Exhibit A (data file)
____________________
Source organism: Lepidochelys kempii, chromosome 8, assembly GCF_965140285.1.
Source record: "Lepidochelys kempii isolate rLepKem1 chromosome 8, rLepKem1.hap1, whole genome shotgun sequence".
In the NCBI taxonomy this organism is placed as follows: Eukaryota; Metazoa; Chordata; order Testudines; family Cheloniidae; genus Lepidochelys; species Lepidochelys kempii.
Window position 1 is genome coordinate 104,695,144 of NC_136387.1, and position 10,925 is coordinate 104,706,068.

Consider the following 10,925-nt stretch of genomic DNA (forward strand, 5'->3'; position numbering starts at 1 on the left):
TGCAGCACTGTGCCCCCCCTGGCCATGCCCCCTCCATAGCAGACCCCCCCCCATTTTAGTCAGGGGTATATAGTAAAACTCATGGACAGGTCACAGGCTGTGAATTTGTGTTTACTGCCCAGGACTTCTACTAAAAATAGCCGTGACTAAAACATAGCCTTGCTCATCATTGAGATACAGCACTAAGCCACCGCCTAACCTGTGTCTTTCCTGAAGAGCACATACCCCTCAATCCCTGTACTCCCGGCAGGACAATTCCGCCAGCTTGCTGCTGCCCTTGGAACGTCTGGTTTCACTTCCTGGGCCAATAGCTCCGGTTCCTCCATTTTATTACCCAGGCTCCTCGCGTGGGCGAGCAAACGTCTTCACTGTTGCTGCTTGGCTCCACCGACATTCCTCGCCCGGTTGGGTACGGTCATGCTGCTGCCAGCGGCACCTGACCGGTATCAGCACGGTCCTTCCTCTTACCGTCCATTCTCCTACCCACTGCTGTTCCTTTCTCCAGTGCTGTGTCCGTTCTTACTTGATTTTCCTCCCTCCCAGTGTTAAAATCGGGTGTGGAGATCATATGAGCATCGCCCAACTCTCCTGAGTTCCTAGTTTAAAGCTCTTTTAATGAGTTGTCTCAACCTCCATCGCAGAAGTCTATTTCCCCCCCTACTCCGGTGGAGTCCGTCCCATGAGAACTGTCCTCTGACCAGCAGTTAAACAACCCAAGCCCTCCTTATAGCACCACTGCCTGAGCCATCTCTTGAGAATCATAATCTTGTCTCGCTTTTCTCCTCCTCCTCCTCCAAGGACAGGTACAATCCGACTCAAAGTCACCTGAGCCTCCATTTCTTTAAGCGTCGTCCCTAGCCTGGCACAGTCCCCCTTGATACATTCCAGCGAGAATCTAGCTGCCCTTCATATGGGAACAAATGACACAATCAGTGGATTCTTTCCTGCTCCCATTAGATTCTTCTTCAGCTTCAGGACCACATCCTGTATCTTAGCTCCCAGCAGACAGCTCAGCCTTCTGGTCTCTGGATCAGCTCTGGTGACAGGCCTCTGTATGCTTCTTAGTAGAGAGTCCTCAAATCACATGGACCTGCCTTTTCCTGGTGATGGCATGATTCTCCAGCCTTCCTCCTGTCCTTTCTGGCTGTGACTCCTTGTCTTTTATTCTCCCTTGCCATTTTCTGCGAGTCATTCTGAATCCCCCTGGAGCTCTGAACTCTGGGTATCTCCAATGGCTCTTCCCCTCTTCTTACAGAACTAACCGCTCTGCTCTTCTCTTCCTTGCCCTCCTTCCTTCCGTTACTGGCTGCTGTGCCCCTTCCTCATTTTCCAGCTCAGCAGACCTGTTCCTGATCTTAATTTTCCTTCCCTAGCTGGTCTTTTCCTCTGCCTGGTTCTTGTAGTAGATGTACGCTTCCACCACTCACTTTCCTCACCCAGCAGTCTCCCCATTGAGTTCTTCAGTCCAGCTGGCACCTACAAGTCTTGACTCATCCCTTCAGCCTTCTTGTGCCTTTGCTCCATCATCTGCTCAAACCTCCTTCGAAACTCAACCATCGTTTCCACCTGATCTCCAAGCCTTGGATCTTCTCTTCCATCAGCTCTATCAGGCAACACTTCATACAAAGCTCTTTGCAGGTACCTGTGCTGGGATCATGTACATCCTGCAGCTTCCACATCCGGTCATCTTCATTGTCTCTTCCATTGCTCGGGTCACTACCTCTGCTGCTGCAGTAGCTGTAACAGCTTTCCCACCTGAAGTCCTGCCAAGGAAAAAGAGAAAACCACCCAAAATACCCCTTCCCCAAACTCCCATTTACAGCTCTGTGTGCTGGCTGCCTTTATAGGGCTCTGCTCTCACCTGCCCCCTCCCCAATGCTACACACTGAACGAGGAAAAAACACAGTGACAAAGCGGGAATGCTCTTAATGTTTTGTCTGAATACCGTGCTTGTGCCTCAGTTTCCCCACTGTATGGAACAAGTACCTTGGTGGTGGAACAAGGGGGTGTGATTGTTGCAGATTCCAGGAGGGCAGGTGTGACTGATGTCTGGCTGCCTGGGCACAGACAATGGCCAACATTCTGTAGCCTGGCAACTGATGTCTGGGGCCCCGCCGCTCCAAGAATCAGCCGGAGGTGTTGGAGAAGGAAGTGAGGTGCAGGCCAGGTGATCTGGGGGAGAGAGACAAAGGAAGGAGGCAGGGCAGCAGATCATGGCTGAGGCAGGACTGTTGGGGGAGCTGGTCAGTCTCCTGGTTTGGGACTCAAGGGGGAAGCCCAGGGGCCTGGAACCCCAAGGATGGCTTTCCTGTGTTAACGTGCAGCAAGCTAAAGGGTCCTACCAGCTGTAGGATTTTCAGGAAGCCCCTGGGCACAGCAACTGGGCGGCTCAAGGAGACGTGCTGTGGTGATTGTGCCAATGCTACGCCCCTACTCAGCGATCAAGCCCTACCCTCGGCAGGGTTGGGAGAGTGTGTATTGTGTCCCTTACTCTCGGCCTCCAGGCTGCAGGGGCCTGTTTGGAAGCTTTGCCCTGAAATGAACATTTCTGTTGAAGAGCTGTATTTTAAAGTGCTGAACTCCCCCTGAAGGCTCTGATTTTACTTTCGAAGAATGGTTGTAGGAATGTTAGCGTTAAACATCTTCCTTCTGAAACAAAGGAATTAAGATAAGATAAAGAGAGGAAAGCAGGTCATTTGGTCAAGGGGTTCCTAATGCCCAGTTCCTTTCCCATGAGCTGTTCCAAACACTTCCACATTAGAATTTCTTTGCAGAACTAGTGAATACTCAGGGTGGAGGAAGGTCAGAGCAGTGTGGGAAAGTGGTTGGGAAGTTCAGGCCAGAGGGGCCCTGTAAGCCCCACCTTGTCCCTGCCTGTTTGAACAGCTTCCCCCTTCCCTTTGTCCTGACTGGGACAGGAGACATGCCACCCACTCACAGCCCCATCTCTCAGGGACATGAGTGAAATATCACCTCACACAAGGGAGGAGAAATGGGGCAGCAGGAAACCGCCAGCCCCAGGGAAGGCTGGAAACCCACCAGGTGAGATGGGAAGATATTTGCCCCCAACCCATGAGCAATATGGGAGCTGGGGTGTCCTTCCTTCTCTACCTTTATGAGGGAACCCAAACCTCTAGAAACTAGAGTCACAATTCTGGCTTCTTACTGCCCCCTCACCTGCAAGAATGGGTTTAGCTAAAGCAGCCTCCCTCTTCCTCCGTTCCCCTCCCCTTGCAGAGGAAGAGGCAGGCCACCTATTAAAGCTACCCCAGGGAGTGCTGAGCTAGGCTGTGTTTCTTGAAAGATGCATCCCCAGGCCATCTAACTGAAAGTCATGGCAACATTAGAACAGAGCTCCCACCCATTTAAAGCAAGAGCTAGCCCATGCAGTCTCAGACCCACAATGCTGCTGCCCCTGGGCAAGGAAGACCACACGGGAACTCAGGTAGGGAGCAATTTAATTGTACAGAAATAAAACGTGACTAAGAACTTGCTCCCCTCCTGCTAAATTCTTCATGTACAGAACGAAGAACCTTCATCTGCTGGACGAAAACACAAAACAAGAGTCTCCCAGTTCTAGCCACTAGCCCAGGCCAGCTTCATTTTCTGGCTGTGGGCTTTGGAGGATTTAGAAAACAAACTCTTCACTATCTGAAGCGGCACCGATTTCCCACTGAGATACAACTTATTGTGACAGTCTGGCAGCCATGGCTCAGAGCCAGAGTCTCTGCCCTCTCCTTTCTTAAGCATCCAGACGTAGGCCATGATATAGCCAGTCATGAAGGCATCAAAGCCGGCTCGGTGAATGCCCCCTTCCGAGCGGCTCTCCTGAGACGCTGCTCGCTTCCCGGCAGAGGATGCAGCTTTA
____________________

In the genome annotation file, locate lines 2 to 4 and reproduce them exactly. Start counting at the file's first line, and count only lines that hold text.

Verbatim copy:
Source record: "Lepidochelys kempii isolate rLepKem1 chromosome 8, rLepKem1.hap1, whole genome shotgun sequence".
In the NCBI taxonomy this organism is placed as follows: Eukaryota; Metazoa; Chordata; order Testudines; family Cheloniidae; genus Lepidochelys; species Lepidochelys kempii.
Window position 1 is genome coordinate 104,695,144 of NC_136387.1, and position 10,925 is coordinate 104,706,068.